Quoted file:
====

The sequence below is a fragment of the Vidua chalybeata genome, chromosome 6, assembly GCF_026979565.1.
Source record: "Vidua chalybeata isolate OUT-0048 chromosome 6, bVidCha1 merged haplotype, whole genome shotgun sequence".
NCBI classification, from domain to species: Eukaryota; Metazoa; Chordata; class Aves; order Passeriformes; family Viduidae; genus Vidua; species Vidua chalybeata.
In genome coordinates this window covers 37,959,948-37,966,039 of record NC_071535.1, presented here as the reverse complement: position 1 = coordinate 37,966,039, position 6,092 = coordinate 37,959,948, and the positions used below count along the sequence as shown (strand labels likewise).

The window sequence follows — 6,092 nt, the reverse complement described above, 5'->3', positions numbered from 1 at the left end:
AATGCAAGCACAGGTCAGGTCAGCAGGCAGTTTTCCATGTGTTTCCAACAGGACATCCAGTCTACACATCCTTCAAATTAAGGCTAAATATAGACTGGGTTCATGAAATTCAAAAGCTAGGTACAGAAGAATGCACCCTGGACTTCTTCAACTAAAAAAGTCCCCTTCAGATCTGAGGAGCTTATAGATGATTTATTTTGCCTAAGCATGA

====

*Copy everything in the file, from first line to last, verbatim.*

The sequence below is a fragment of the Vidua chalybeata genome, chromosome 6, assembly GCF_026979565.1.
Source record: "Vidua chalybeata isolate OUT-0048 chromosome 6, bVidCha1 merged haplotype, whole genome shotgun sequence".
NCBI classification, from domain to species: Eukaryota; Metazoa; Chordata; class Aves; order Passeriformes; family Viduidae; genus Vidua; species Vidua chalybeata.
In genome coordinates this window covers 37,959,948-37,966,039 of record NC_071535.1, presented here as the reverse complement: position 1 = coordinate 37,966,039, position 6,092 = coordinate 37,959,948, and the positions used below count along the sequence as shown (strand labels likewise).

The window sequence follows — 6,092 nt, the reverse complement described above, 5'->3', positions numbered from 1 at the left end:
AATGCAAGCACAGGTCAGGTCAGCAGGCAGTTTTCCATGTGTTTCCAACAGGACATCCAGTCTACACATCCTTCAAATTAAGGCTAAATATAGACTGGGTTCATGAAATTCAAAAGCTAGGTACAGAAGAATGCACCCTGGACTTCTTCAACTAAAAAAGTCCCCTTCAGATCTGAGGAGCTTATAGATGATTTATTTTGCCTAAGCATGA